The king’s palace was one of the highest structures in the city, and the view from the roof was something few got the chance to enjoy. From that vantage point, the king could see many structures he had built (verse 30). The king’s boast is clearly heard by the watchers, and the answer from heaven takes the form of a voice telling him that the kingdom has been taken from him (verse 31). Wood points out the irony: “Nebuchadnezzar was accustomed to giving words of doom to others, but this one was coming to him.”
We must wonder whether the king left the roof of his palace with a clear mind. It is not hard to imagine that by the time he was taken away, the sights from his roof meant nothing to him. He himself reports that the predicted consequences were “immediately” fulfilled (verse 33). So begin the “seven times” required to bring change to the heart of a great king.
Again we are faced with the problem concerning this time of eating grass, living in the fields and feeling the dew. It is our view that Daniel would have been instrumental in protecting the king and explaining that his eventual return to clear thought and sovereignty had been declared by the Most High God. If anyone should disagree, it is not unlikely that Daniel could have explained that something worse than eating grass was an option for the Most High to bring upon those who opposed him. In our view, seven weeks or seven months seem more likely as the duration of the humiliation than seven years.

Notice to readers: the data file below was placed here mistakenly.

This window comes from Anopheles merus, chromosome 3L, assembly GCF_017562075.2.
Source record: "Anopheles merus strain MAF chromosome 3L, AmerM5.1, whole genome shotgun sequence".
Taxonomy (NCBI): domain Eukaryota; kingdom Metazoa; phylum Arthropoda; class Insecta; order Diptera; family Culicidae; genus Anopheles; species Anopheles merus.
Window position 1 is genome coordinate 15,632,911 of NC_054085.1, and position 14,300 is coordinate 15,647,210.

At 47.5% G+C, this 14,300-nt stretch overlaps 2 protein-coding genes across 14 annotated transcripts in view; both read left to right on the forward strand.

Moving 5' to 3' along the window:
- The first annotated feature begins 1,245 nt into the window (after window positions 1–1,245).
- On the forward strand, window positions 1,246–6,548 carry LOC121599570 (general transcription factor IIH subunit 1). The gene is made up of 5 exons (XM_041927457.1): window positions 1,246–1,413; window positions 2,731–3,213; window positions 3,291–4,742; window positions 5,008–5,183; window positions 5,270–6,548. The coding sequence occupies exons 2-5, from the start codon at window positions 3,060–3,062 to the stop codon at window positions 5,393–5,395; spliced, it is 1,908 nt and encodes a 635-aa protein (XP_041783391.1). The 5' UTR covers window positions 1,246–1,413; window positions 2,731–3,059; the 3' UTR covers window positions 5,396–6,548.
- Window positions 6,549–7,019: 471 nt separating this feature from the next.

When the time without reason ends, the eyes accustomed to looking at the splendor of Babylon look instead to heaven (verse 34). What is restored to Nebuchadnezzar after his humiliation ends? Some English versions (NIV, NET, HCSB) say it was his “sanity,” while other versions (ESV, NLT, CEB, NASB) say it was his “reason.” The Aramaic noun generally means “understanding.” We favor the restoration of “reason” since we believe the king was not insane but had been reduced from humanity to the existence of a beast of the field. In that state, he lacked “understanding” in the same way that your dog does not understand which of your bills needs to be paid next, but that does not make him insane.
When the king’s humanity was restored to him, the evidence was his understanding. What he understands focuses on the Most High, who both lives and rules forever (verse 34). The jarring idea that “all the peoples of the earth are regarded an nothing” (verse 35a) does not mean that God — who sent Christ to die for the world — is uncaring about their welfare. It means that God has the authority and power to make decisions and take actions “as he pleases.” The Most High does not need to take a poll or consult any king before acting. No one can stop him, and no one can demand an accounting of his actions.
God had removed Nebuchadnezzar at the height of his power, and restores him to all he had before and more (verse 36). It is from this most exalted position on earth that Nebuchadnezzar makes an ongoing practice of exalting the “King of heaven” (verse 37), and his words and actions are such as to convince us that his transformation involved his eternal salvation as well. Such unlikely faith is also indicated by Yahweh calling him “my servant” (Jer. 25:9, 27:6, 43:10), a title used only for men such as the Messiah, Abraham, Moses, David, Job, and Isaiah. No other foreign person is ever called “my servant” by Yahweh.
God is certainly able to humble those who walk in pride (verse 37), and he is also willing to accept their allegiance. In that there is hope for all.
Copyright © 2014 Barry Applewhite, Plano, Texas. All rights reserved worldwide. Derived from materials created for Christ Fellowship, McKinney, Texas. Used by permission.
 Wood, Daniel, 120.
 HALOT, manda‘, understanding, q.v.